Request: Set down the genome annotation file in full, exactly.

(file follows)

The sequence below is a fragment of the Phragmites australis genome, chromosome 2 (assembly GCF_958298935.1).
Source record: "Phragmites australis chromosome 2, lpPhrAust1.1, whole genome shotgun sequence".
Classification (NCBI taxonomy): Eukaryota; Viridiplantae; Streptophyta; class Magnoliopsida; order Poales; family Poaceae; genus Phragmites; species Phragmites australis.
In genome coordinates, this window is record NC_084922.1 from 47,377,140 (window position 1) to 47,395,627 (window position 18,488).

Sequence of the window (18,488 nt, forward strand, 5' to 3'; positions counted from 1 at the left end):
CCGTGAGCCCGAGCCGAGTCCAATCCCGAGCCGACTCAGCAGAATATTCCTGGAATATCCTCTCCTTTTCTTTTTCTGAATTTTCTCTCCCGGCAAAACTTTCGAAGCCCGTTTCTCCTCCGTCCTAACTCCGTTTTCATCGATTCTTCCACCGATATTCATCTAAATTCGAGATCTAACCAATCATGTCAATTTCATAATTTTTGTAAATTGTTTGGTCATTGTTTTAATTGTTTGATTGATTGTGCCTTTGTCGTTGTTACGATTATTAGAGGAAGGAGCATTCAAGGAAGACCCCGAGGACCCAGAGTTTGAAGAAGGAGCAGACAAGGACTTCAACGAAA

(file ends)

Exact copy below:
The sequence below is a fragment of the Phragmites australis genome, chromosome 2 (assembly GCF_958298935.1).
Source record: "Phragmites australis chromosome 2, lpPhrAust1.1, whole genome shotgun sequence".
Classification (NCBI taxonomy): Eukaryota; Viridiplantae; Streptophyta; class Magnoliopsida; order Poales; family Poaceae; genus Phragmites; species Phragmites australis.
In genome coordinates, this window is record NC_084922.1 from 47,377,140 (window position 1) to 47,395,627 (window position 18,488).

Sequence of the window (18,488 nt, forward strand, 5' to 3'; positions counted from 1 at the left end):
CCGTGAGCCCGAGCCGAGTCCAATCCCGAGCCGACTCAGCAGAATATTCCTGGAATATCCTCTCCTTTTCTTTTTCTGAATTTTCTCTCCCGGCAAAACTTTCGAAGCCCGTTTCTCCTCCGTCCTAACTCCGTTTTCATCGATTCTTCCACCGATATTCATCTAAATTCGAGATCTAACCAATCATGTCAATTTCATAATTTTTGTAAATTGTTTGGTCATTGTTTTAATTGTTTGATTGATTGTGCCTTTGTCGTTGTTACGATTATTAGAGGAAGGAGCATTCAAGGAAGACCCCGAGGACCCAGAGTTTGAAGAAGGAGCAGACAAGGACTTCAACGAAA